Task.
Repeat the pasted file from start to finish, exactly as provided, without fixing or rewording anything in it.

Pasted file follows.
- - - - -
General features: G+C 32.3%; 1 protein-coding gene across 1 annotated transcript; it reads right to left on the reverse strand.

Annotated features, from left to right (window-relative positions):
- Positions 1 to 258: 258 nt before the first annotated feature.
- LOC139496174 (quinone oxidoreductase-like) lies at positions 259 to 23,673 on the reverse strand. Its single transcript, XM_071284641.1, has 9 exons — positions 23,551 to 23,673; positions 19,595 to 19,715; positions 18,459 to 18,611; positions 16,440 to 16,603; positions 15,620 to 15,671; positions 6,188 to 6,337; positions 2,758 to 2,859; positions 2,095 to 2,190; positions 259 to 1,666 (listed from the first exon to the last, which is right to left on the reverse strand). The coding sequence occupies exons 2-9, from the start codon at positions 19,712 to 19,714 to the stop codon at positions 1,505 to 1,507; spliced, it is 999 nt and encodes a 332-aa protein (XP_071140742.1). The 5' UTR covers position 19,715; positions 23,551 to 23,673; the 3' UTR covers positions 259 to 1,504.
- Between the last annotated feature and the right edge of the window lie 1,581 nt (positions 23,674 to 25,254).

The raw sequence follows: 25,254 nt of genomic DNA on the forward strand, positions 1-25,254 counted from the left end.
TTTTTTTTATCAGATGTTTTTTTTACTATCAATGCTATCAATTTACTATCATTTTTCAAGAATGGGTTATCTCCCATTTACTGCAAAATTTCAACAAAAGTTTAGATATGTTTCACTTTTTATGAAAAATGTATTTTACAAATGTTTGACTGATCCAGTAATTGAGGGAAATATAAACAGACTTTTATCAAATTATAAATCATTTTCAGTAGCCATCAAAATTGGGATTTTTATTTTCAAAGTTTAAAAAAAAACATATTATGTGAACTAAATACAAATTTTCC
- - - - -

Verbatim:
General features: G+C 32.3%; 1 protein-coding gene across 1 annotated transcript; it reads right to left on the reverse strand.

Annotated features, from left to right (window-relative positions):
- Positions 1 to 258: 258 nt before the first annotated feature.
- LOC139496174 (quinone oxidoreductase-like) lies at positions 259 to 23,673 on the reverse strand. Its single transcript, XM_071284641.1, has 9 exons — positions 23,551 to 23,673; positions 19,595 to 19,715; positions 18,459 to 18,611; positions 16,440 to 16,603; positions 15,620 to 15,671; positions 6,188 to 6,337; positions 2,758 to 2,859; positions 2,095 to 2,190; positions 259 to 1,666 (listed from the first exon to the last, which is right to left on the reverse strand). The coding sequence occupies exons 2-9, from the start codon at positions 19,712 to 19,714 to the stop codon at positions 1,505 to 1,507; spliced, it is 999 nt and encodes a 332-aa protein (XP_071140742.1). The 5' UTR covers position 19,715; positions 23,551 to 23,673; the 3' UTR covers positions 259 to 1,504.
- Between the last annotated feature and the right edge of the window lie 1,581 nt (positions 23,674 to 25,254).

The raw sequence follows: 25,254 nt of genomic DNA on the forward strand, positions 1-25,254 counted from the left end.
TTTTTTTTATCAGATGTTTTTTTTACTATCAATGCTATCAATTTACTATCATTTTTCAAGAATGGGTTATCTCCCATTTACTGCAAAATTTCAACAAAAGTTTAGATATGTTTCACTTTTTATGAAAAATGTATTTTACAAATGTTTGACTGATCCAGTAATTGAGGGAAATATAAACAGACTTTTATCAAATTATAAATCATTTTCAGTAGCCATCAAAATTGGGATTTTTATTTTCAAAGTTTAAAAAAAAACATATTATGTGAACTAAATACAAATTTTCC